Interview with Executive Producers J. H. Wyman & Jeff Pinkner from Fringe

Tonight is the exciting fourth season premiere of Fringe. Earlier this week, I had the opportunity to participate in a Q&A with Executive Producers and showrunners, J. H. Wyman and Jeff Pinkner. It was a very informative session, and you can tell these guys really have a master plan for the series. I’d like to thank them for taking the time to speak with us. Here are some of the highlights:

On reassuring Joshua Jackson fans

J. H. Wyman: Basically, look, Peter is part of the DNA of the show and we’ve done some pretty crazy things in the past that people were always like, “Well, wait a minute. Why are they doing that? What’s going on?” I mean hopefully in Season 4 people will trust us enough to realize that we are doing things for a reason. To sort of have Fringe without Peter in some way, shape or form is really not Fringe.

So, while we can’t really comment—for those of you who haven’t seen the opening or what’s going on, he’s part of the show. He’s part of the language of our show and a very big part of it. So, there are kind of two things that we want to get across without really ruining anything and that is, number one, yes, Peter is part of the DNA and he’ll always be that. Number two is that just because he doesn’t exist doesn’t mean that the three years that we’ve all invested in and watched does not exist; it didn’t happen. It really did happen and it’ll unfold itself for you to understand in what context I’m speaking of.

But, yes, people shouldn’t worry. We love Peter and we know how much everybody loves Peter. We both can’t imagine telling the series and the story without him.

J. Pinkner: What we would say is the show constantly tries to re-contextualize your perception of the story. We introduced Walter Bishop in Season 1 and by the time you get to Season 2 you realize that in many ways he’s the chief architect. Our most sympathetic character is the chief architect of all the trouble in two universes. There’s a version of the narrative where he’s the biggest villain of the entire piece.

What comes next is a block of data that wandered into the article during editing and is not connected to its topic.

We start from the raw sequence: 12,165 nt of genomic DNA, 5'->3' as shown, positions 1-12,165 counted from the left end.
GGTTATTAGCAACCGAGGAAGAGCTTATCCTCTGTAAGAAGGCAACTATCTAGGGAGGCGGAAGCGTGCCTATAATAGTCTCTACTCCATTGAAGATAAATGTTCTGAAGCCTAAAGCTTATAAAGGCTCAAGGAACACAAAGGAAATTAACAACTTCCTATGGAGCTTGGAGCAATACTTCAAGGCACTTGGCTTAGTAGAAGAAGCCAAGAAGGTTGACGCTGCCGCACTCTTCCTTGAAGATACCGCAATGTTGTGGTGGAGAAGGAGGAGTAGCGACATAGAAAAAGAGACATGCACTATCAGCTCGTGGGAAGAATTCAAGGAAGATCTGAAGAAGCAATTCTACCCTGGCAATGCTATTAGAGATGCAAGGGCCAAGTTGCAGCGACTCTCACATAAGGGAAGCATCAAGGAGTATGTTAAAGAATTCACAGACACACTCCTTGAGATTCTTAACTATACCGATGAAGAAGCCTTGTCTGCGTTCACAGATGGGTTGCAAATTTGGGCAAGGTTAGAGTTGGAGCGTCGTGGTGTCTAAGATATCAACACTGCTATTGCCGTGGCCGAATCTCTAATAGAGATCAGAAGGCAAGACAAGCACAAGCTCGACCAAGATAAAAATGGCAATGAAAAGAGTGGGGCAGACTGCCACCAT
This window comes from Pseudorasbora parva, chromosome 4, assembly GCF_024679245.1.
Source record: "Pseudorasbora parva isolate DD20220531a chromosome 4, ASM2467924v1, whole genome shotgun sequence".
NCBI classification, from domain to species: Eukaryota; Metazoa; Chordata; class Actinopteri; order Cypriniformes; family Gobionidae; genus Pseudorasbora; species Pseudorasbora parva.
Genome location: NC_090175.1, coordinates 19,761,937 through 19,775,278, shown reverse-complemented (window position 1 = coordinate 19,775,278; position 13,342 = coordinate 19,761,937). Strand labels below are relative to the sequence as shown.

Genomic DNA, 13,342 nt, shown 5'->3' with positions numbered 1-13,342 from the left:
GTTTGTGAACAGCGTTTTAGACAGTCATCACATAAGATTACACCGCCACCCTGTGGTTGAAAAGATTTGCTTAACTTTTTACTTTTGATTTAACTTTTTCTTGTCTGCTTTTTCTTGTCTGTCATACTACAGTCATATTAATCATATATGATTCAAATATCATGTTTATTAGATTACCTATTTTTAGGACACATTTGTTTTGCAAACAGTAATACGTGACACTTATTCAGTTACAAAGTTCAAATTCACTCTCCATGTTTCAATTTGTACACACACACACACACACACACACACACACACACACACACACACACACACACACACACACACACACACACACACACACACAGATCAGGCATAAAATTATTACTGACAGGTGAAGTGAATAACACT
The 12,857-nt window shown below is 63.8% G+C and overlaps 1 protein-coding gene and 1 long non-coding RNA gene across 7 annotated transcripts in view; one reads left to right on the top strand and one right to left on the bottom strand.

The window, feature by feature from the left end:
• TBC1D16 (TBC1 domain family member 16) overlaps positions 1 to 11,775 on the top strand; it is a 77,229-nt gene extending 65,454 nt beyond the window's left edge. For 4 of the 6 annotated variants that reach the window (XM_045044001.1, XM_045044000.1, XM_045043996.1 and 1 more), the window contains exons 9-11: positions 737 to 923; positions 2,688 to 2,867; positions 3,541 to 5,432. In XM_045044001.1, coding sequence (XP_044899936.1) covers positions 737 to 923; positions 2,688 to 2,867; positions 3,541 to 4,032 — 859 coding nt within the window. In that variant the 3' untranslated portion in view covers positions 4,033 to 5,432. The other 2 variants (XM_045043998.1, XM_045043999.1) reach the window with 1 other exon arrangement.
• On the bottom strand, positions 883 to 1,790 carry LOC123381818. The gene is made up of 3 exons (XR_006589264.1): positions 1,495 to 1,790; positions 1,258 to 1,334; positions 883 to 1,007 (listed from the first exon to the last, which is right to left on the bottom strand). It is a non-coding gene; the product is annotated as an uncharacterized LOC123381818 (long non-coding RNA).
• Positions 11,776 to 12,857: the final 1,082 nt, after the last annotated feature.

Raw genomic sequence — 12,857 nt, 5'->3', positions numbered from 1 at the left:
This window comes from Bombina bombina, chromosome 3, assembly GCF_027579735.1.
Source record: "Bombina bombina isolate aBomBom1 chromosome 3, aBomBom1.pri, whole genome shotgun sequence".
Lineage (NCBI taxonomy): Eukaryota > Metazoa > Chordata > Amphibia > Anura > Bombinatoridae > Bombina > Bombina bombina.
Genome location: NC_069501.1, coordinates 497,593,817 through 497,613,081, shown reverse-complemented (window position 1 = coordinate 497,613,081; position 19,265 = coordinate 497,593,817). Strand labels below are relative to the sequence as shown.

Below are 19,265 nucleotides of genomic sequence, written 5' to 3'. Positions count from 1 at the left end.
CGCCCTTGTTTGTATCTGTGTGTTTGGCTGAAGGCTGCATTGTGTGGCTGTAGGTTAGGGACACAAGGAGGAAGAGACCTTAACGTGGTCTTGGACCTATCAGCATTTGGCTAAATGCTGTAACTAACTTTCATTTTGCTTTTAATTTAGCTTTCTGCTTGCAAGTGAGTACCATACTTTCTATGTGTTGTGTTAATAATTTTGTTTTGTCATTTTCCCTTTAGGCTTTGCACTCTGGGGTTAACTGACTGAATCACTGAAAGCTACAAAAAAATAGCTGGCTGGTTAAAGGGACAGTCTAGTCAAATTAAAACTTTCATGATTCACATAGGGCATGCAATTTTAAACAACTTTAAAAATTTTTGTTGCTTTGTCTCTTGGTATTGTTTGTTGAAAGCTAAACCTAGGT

So, the idea that Peter is gone, and ultimately he’s not permanently gone, we’ve made it very clear, is an opportunity to sort of re-contextualize the story of everything we’ve seen again, which is something that we love to play with.
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On what it means to have that trust from the fans and the critics to do a storyline like this

J. Pinkner: Well, obviously, it’s outstanding. One of the things that has occurred to us, obviously unproven, is that there’s always a trust in the television show.

Currently, in the current landscape where you can TiVo shows and sort of watch them at your leisure, what seems to be happening a lot is people are unwilling to invest in new shows right away because they don’t know if they’re going to last and they don’t want to spend their time. So, you let four or five shows pile up on your TiVo in the queue and then you hear the show is good and you’ll check them all out, right?

It seems that with a lot of storytelling like ours, which is about an ongoing journey, it seems sometimes people—again, this is our unproven theory, but it’s our own taste as well. It seems sometimes people are unwilling to invest in the show because they’re afraid it will die, it will get cancelled, it will lose its way and their time will not be rewarded.

Because we’ve always had a plan and because the audience has started to understand our season finales pay off what was said up at the beginning of seasons, over time we’ve developed this trust. Which is obviously paying enormous dividends for us because it’s allowing us to be really adventurous and not worry about constantly within the narrative say to the audience, “Don’t worry. Don’t worry. Don’t worry” because by now, they kind of hopefully have a sense that we know what we’re doing. We know that we have their best interest at heart as well.

J. H. Wyman: Yes, you know, what just sprang to mind is that it was really tough on us when the Kirk Acevedo thing happened. I mean if you remember back, there were stories up that he got fired. There were stories up that he quit and everybody was saying, “I can’t believe that he’s gone. He was one of my favorite characters. I’m never watching the show again.”

We knew very well that nobody really dies on Fringe. We knew what our plan was to bring him back in the capacity that he came back and that was part of our storytelling, but we couldn’t really say, “Hey, everybody, take it easy. There’s a method here.”

When people saw that—it’s those little incremental moments of trust that, “Oh, okay, I get it and I really enjoyed that. I really liked that.” At the beginning when we introduced Olivia, everybody hated her and they were like, “Why are you doing that?” and “Peter should only be with Olivia.” We knew that every great love story is a very winding road. So, by the end when we realized that Olivia is not as bad as all that and she’s a person or a character as well, people really started to love her and really liked her.